EDMONTON - Two questions stand out on the downtown arena file: what does the Katz Group want to proceed with the project, and what, if anything, should the city now offer?
The Katz Group are a secretive bunch, but they have made their needs known in general terms. Their desire, they say, is a deal like the one that Penguins owner Mario Lemieux got in Pittsburgh, or the one that lured the Jets to Winnipeg.
This may sound simple enough, but there’s nothing simple about arena deals anywhere. The deals are complex and varied, each carved out in heated, lengthy, complicated negotiations, each in differing markets with differing owners and differing government bodies, all with a differing willingness and ability to pay.
As a start, however, before any of us can figure out if something that made some sense in another city might make sense here, it helps to know more about what the Pittsburgh and Winnipeg deals are. That’s where Simon Farbrother and Lorna Rosen come in.
They are the city’s lead negotiators on the downtown arena deal. They’ve been studying arena deals for years now. They’ve studied the Pittsburgh deal, but not so much the Winnipeg deal, though perhaps with good reason.
The Winnipeg deal isn’t a useful comparison for Edmonton. The arena only has 15,000 seats, which makes it a much more difficult place for an NHL owner to turn a profit. It was also privately built in 2002-04, with 70 per cent of the funding coming from the private owner.
So let’s stick with Pittsburgh, where the rink is publicly owned and has 18,400 seats, about the same as Edmonton’s city-owned downtown arena is expected to have.
Here are the main elements of the Pittsburgh deal:
• The Consol Energy Center was built from 2008 to 2010 for $330 million. The Penguins’ share is $5.7 million per year for 30 years. When Rosen crunches all the numbers, she finds the Penguins will contribute about 24 per cent of the arena’s cost. The state and the city use casino money to pay for the rest.
• The city of Pittsburgh has a five-per-cent amusement tax on all sporting and entertainment events, including every event staged at the Penguins’ arena. This five-per-cent tax goes directly into city coffers.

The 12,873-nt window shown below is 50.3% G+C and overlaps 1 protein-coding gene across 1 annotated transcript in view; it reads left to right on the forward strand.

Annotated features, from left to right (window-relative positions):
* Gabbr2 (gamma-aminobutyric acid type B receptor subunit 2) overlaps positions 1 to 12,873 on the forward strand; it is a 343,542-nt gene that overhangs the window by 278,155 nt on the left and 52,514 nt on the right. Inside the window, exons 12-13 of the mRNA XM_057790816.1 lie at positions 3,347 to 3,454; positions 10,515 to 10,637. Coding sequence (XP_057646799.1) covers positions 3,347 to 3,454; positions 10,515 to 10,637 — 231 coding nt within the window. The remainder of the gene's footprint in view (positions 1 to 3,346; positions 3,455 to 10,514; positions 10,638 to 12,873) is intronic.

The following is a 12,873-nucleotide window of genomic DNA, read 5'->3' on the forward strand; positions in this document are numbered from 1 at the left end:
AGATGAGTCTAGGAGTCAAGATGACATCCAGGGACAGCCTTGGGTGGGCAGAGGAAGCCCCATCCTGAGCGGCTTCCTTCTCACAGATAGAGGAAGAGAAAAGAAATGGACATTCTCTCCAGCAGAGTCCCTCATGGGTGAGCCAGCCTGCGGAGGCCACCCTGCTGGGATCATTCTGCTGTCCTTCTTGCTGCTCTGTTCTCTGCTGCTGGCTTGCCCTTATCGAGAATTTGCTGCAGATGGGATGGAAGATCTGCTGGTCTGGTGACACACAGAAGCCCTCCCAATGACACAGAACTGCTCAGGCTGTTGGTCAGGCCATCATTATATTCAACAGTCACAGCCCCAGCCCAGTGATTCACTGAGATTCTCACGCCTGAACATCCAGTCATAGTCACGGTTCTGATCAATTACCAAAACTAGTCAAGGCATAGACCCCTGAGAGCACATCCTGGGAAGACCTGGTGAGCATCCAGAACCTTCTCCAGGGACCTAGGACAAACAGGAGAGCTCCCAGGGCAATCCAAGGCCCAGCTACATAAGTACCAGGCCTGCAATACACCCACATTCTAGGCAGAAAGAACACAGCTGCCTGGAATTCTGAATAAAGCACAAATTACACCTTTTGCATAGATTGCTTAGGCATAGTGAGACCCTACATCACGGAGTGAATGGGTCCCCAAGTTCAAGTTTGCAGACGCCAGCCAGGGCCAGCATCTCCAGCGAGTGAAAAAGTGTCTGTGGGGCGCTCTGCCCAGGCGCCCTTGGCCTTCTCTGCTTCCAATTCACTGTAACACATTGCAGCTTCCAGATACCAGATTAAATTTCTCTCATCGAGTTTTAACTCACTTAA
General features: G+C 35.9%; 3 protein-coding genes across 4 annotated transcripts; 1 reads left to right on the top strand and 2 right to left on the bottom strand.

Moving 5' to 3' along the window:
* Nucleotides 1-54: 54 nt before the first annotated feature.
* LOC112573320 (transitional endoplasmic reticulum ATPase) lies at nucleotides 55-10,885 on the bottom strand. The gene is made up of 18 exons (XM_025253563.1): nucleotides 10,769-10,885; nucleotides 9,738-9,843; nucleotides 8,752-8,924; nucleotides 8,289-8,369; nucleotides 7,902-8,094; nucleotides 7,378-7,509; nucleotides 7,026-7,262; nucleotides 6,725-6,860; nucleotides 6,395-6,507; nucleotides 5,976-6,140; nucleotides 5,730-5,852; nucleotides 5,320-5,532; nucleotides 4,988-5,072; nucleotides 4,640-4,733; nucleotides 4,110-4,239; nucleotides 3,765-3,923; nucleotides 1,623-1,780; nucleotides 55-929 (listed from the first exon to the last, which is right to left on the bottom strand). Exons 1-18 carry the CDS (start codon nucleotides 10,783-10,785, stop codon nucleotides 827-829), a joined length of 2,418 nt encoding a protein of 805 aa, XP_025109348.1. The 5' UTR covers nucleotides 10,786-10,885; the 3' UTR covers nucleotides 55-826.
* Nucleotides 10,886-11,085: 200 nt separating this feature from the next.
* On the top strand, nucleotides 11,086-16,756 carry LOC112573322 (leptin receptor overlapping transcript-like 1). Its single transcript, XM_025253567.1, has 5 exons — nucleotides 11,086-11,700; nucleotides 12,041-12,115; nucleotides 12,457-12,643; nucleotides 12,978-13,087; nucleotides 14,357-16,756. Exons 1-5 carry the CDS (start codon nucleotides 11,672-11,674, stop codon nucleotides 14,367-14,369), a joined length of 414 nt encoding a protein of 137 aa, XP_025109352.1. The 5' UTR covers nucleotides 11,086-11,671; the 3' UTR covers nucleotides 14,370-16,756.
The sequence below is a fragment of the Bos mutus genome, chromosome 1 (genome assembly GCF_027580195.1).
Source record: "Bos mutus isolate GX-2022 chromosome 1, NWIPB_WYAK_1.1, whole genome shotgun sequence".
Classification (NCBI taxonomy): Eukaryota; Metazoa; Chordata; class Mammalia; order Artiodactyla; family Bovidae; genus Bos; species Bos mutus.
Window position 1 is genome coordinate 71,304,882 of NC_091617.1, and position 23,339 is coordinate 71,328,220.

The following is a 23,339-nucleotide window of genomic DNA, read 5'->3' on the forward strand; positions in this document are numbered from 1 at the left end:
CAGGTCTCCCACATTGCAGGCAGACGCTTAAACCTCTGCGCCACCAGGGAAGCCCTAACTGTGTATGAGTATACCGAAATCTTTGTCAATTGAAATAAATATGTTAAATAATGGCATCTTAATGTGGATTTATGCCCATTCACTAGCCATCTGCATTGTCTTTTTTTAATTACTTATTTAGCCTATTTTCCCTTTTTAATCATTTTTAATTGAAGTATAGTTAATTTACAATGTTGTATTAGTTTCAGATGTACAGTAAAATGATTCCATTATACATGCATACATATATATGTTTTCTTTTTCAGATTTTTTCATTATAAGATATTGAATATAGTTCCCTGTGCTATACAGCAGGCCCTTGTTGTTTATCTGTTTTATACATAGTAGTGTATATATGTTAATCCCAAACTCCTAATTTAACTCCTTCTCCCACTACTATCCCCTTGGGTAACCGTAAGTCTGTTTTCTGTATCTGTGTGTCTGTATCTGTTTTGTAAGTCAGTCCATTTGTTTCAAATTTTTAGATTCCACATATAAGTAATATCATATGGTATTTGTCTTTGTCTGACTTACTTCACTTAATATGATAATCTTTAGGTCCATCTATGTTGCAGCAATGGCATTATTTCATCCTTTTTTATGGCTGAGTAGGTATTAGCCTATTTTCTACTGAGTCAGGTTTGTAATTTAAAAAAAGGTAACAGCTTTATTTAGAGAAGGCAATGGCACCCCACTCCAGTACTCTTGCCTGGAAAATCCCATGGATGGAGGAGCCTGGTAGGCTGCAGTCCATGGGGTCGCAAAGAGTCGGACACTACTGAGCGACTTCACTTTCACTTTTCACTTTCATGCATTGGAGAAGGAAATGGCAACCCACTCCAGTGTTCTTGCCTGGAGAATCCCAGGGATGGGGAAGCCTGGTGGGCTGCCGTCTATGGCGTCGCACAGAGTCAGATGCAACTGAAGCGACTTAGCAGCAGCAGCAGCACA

• There’s an additional three-per-cent surcharge on tickets to Penguins games and a five-per-cent surcharge on other arena events. This surcharge money is returned to the Penguins each year to cover operating costs.
The Edmonton deal — based on the October 2011 framework — is that the Oilers pay $5.7 million a year for 35 years on the arena’s mortgage, which Rosen says works out to about the same one-quarter share of the arena’s cost as the Penguins paid.
The main difference is how the ticket tax money is handled. If, for example, Pittsburgh raises $9 million per year in combined ticket tax/surcharge, roughly $5 million goes to the city and $4 million to the Penguins.
In Edmonton, however, the ticket tax won’t go to the Oilers but to pay off $125 million of the city-owned arena’s mortgage.
Over the term of both deals, the Penguins will do better off on the tens of millions of ticket tax money, with their roughly 40-per-cent take, than will the Oilers, with no take.
Of course, just because Pittsburgh got a sweet deal doesn’t mean every other NHL team must get the same.
The City of Edmonton negotiators studied the Pittsburgh deal to learn some best practices, not to try to replicate it, Farbrother says. “In Alberta, we’re looking at a different model, a different market, different revenue streams. It’s a different scenario.”
Pittsburgh is a bigger city than Edmonton, but there’s no evidence it has a greater numbers of rabid hockey fans willing to watch games on TV and pay top dollar for tickets. The Penguins also were a winning team and had hockey hero Mario Lemieux going for them when their arena deal was struck. If the Oilers were owned by Wayne Gretzky and were now challenging for the Stanley Cup, Edmonton’s willingness to pay would also be greater.
My bottom line? It looks like the Pittsburgh deal is indeed better than the proposed Edmonton one, but that only goes so far. The Katz Group must fully and openly make its case that a sweeter deal is needed and deserved here. It has so far failed to do so.
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